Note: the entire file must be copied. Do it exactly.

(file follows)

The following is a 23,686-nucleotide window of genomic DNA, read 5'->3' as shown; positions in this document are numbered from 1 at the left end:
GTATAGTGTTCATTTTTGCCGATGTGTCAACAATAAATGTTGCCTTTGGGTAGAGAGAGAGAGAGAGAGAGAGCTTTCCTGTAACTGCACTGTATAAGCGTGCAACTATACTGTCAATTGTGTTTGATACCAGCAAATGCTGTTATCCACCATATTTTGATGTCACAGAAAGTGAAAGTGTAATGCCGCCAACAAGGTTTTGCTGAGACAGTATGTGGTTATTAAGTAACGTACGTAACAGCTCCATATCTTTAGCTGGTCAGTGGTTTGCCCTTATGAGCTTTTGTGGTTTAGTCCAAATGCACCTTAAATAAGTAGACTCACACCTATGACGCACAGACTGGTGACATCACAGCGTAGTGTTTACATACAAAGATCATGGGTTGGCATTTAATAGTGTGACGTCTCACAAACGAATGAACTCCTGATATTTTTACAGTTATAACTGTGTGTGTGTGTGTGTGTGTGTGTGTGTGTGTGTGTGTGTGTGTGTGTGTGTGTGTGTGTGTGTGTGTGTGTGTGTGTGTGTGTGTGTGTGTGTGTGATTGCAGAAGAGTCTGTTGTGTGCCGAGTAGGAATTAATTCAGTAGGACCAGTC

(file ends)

The following is a 23,686-nucleotide window of genomic DNA, read 5'->3' as shown; positions in this document are numbered from 1 at the left end:
GTATAGTGTTCATTTTTGCCGATGTGTCAACAATAAATGTTGCCTTTGGGTAGAGAGAGAGAGAGAGAGAGAGCTTTCCTGTAACTGCACTGTATAAGCGTGCAACTATACTGTCAATTGTGTTTGATACCAGCAAATGCTGTTATCCACCATATTTTGATGTCACAGAAAGTGAAAGTGTAATGCCGCCAACAAGGTTTTGCTGAGACAGTATGTGGTTATTAAGTAACGTACGTAACAGCTCCATATCTTTAGCTGGTCAGTGGTTTGCCCTTATGAGCTTTTGTGGTTTAGTCCAAATGCACCTTAAATAAGTAGACTCACACCTATGACGCACAGACTGGTGACATCACAGCGTAGTGTTTACATACAAAGATCATGGGTTGGCATTTAATAGTGTGACGTCTCACAAACGAATGAACTCCTGATATTTTTACAGTTATAACTGTGTGTGTGTGTGTGTGTGTGTGTGTGTGTGTGTGTGTGTGTGTGTGTGTGTGTGTGTGTGTGTGTGTGTGTGTGTGTGTGTGTGTGTGTGTGTGTGATTGCAGAAGAGTCTGTTGTGTGCCGAGTAGGAATTAATTCAGTAGGACCAGTC